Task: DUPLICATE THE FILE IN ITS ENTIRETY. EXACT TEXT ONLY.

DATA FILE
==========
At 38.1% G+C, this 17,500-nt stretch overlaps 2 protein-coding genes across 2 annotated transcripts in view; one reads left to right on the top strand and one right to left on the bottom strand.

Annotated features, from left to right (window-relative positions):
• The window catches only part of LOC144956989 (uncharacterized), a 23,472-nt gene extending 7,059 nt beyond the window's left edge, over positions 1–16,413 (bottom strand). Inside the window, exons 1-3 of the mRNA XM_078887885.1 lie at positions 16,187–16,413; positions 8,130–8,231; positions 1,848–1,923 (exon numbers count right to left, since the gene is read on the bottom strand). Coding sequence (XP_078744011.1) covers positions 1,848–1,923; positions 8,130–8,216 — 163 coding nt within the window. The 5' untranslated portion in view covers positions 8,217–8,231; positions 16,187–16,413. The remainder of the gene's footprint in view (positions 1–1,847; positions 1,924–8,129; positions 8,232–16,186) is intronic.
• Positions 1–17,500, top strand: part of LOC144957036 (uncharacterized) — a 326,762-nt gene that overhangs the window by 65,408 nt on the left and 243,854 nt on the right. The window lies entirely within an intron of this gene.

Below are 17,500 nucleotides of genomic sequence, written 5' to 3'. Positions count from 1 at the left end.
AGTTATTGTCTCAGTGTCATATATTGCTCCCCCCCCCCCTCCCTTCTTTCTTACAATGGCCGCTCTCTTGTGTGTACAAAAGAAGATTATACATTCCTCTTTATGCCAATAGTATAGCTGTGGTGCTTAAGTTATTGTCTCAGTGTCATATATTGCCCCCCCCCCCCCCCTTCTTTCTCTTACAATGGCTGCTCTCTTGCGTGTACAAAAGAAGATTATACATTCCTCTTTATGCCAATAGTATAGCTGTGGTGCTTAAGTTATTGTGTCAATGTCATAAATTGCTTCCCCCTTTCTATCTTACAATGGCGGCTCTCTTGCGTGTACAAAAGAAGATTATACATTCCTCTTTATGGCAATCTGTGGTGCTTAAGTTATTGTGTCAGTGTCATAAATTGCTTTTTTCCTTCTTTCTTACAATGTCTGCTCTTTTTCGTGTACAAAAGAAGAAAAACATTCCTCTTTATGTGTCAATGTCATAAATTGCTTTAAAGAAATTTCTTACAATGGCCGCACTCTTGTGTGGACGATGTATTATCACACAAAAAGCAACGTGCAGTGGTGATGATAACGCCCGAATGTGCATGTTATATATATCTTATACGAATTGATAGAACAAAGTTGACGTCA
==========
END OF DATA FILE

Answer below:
At 38.1% G+C, this 17,500-nt stretch overlaps 2 protein-coding genes across 2 annotated transcripts in view; one reads left to right on the top strand and one right to left on the bottom strand.

Annotated features, from left to right (window-relative positions):
• The window catches only part of LOC144956989 (uncharacterized), a 23,472-nt gene extending 7,059 nt beyond the window's left edge, over positions 1–16,413 (bottom strand). Inside the window, exons 1-3 of the mRNA XM_078887885.1 lie at positions 16,187–16,413; positions 8,130–8,231; positions 1,848–1,923 (exon numbers count right to left, since the gene is read on the bottom strand). Coding sequence (XP_078744011.1) covers positions 1,848–1,923; positions 8,130–8,216 — 163 coding nt within the window. The 5' untranslated portion in view covers positions 8,217–8,231; positions 16,187–16,413. The remainder of the gene's footprint in view (positions 1–1,847; positions 1,924–8,129; positions 8,232–16,186) is intronic.
• Positions 1–17,500, top strand: part of LOC144957036 (uncharacterized) — a 326,762-nt gene that overhangs the window by 65,408 nt on the left and 243,854 nt on the right. The window lies entirely within an intron of this gene.

Below are 17,500 nucleotides of genomic sequence, written 5' to 3'. Positions count from 1 at the left end.
AGTTATTGTCTCAGTGTCATATATTGCTCCCCCCCCCCCTCCCTTCTTTCTTACAATGGCCGCTCTCTTGTGTGTACAAAAGAAGATTATACATTCCTCTTTATGCCAATAGTATAGCTGTGGTGCTTAAGTTATTGTCTCAGTGTCATATATTGCCCCCCCCCCCCCCCTTCTTTCTCTTACAATGGCTGCTCTCTTGCGTGTACAAAAGAAGATTATACATTCCTCTTTATGCCAATAGTATAGCTGTGGTGCTTAAGTTATTGTGTCAATGTCATAAATTGCTTCCCCCTTTCTATCTTACAATGGCGGCTCTCTTGCGTGTACAAAAGAAGATTATACATTCCTCTTTATGGCAATCTGTGGTGCTTAAGTTATTGTGTCAGTGTCATAAATTGCTTTTTTCCTTCTTTCTTACAATGTCTGCTCTTTTTCGTGTACAAAAGAAGAAAAACATTCCTCTTTATGTGTCAATGTCATAAATTGCTTTAAAGAAATTTCTTACAATGGCCGCACTCTTGTGTGGACGATGTATTATCACACAAAAAGCAACGTGCAGTGGTGATGATAACGCCCGAATGTGCATGTTATATATATCTTATACGAATTGATAGAACAAAGTTGACGTCA